Pelosi gives strong backing to Taiwan's democracy; US braces for Chinese military drills
WASHINGTON – House Speaker Nancy Pelosi highlighted strong support for Taiwan as she wrapped her visit Wednesday, while China announced it would conduct live-fire military drills in response to her controversial trip to the self-governed island.
Pelosi, who met with Taiwan's top leaders then departed, addressed threats from Beijing, saying she hopes it’s clear that while China has prevented Taiwan from attending certain international meetings, "that they understand they will not stand in the way of people coming to Taiwan as a show of friendship and of support.”
“Our congressional delegation’s visit should be seen as a strong statement that America stands with Taiwan," Pelosi said in a statement Wednesday. "We came to Taiwan to listen to, learn from and show our support for the people of Taiwan, who have built a thriving democracy that stands as one of the freest and most open in the world."
During a short speech in a meeting with Taiwanese President Tsai Ing-wen, Pelosi said she and other members of the U.S. congressional delegation would uphold their commitment to the self-governing island.
“Today, the world faces a choice between democracy and autocracy,” she said. “America’s determination to preserve democracy, here in Taiwan and around the world, remains ironclad.”
Taiwan denounced China's planned drills, saying they violate its sovereignty and equate to the "sealing off" of the island "by air and sea."
Hua Chunying, a spokesperson for China's Ministry of Foreign Affairs, wrote on Twitter Wednesday: "China will do everything necessary to firmly defend our sovereignty and territorial integrity. What needs to be done will be done. These measures will be resolute, strong and effective and will be continuously felt."
- Pelosi honored: Tsai, thanking Pelosi for her decades of support for Taiwan, presented the speaker with a civilian honor, the Order of the Propitious Clouds.
- Beijing bites back: The trip has roiled the Chinese government, which warned that Pelosi was "playing with fire" and said it views the trip as “a serious violation” of the one-China policy the U.S. has pledged to adhere to.
- No change in policy: In Washington, the Biden administration stressed that its policy toward Taiwan has not changed. Pelosi echoed that sentiment in an op-ed that published after she had landed.
- 25 years later: Pelosi is the first House speaker to visit Taiwan in a quarter century. Then-House Speaker Newt Gingrich, a Republican, visited in 1997.
Pelosi’s visit to Taiwan comes as tension between the United States and China continues to rise. And the White House has walked a tightrope in responding to the House speaker’s trip.
John Kirby, the strategic coordinator for the National Security Council, said Tuesday that Pelosi’s trip is “totally consistent” with United States policy. However, when asked whether the White House agrees with Pelosi’s statement that America stands with Taiwan, Kirby said he will “let the speaker speak for herself.”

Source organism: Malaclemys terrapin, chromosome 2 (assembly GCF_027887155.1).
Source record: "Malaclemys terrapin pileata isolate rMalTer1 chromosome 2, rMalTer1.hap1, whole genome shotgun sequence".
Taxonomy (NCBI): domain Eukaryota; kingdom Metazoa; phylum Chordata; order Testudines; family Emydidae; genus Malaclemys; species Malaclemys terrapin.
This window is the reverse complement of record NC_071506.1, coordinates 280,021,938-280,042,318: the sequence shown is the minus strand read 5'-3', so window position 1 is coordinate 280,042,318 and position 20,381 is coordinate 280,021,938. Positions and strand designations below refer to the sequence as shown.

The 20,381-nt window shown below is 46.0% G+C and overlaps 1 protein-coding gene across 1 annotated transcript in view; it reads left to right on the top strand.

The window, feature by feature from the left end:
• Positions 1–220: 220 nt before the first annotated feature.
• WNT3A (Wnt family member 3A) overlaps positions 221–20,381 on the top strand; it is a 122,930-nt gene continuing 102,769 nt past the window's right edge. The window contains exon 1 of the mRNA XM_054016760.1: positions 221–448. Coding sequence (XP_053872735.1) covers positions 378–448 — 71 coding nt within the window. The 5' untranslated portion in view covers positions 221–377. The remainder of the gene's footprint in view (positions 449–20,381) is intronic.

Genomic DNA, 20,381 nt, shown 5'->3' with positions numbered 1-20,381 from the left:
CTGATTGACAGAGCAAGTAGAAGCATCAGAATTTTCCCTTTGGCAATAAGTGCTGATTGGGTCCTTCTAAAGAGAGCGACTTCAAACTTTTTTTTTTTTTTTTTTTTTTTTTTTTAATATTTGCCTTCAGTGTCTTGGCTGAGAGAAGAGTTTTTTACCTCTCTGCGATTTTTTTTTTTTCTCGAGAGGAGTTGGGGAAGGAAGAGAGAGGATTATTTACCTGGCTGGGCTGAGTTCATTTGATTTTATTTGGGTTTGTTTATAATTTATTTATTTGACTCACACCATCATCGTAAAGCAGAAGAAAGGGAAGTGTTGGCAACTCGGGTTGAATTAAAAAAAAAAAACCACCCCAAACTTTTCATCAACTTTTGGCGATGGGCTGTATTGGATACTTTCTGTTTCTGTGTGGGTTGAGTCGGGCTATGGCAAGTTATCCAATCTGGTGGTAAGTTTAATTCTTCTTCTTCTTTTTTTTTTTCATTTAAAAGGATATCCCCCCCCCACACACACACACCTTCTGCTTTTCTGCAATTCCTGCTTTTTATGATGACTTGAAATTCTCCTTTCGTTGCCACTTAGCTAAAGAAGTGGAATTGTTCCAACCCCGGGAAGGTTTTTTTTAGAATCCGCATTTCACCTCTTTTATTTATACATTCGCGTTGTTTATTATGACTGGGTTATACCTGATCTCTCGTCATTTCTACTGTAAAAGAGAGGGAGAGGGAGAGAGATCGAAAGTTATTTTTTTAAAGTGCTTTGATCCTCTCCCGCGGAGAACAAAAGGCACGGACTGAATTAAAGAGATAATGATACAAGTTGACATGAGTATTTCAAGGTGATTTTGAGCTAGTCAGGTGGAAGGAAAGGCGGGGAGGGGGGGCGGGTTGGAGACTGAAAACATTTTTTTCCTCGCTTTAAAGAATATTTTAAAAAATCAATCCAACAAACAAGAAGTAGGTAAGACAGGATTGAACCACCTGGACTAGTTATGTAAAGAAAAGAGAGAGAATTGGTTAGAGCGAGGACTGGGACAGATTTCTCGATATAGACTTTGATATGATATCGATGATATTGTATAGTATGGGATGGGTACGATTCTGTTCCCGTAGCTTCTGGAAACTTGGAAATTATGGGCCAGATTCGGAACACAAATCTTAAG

“Nothing has changed about our adherence to the One China policy,” Kirby said. “Nothing has changed about our stance on Taiwan independence, which is that we do not support Taiwan independence."
China's official Xinhua News Agency announced the military actions Tuesday night, along with a map outlining six different areas around Taiwan. Arthur Zhin-Sheng Wang, a defense studies expert at Taiwan’s Central Police University, said three of the areas infringe on Taiwanese waters, meaning they are within 12 nautical miles off shore. moving this down
Kirby said the White House expects Beijing's response to unfold “over a longer term horizon” beyond Pelosi’s trip, noting additional large-scale live fire exercises and economic coercion.
"The United States will not seek and does not want a crisis," Kirby said. “We are prepared to manage what Beijing chooses to do. At the same time, we will not engage in saber-rattling.”
“We will continue to operate in the seas, in the skies of the Western Pacific as we have done for decades,” he continued. “We will continue to support Taiwan, defend a free and open Indo-Pacific and seek to maintain communication with Beijing..”
What they are saying
- “Madam Speaker’s visit to Taiwan with the delegation, without fear, is the strongest defense of upholding human rights and consolidation of the values of democracy and freedom,” Tsai Chi-chang, vice president of Taiwan’s legislature, said in welcoming Pelosi.
- "He respects the speaker's decision to travel to Taiwan," Kirby said of Biden on Tuesday.
- China's Defense Ministry said Pelosi "insisted on making the wrong move, maliciously provoking and creating the crisis."
- Pelosi wrote in a op-ed in the Washington Post that the visit by U.S. lawmakers "in no way contradicts the long-standing one-China policy."
- "Our visit reiterates that America stands with Taiwan: a robust, vibrant democracy and our important partner in the Indo-Pacific," she said in a tweet.
- Sen. Bob Menendez, chairman of the Senate Foreign Relations Committee, in an op-ed, highlighted Pelosi's visit as a reason Congress should pass a bipartisan bill that restructures U.S. policy toward Taiwan. He said Beijing may use Pelosi's visit as "a pretext for more aggressive steps that China has been preparing to take anyway. That is why Ms. Pelosi was right in not letting China decide who can and cannot visit Taiwan."
- Chunying, China's foreign ministry spokesperson, accused Pelosi of trying to “undermine China’s stability."
- “This exposes her sinister motive of using human rights as a pretext to interfere in other countries’ internal affairs, undermine China’s stability and containing China’s development,” Chunying wrote on Twitter.
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Contributing: Rebecca Morin, Associated Press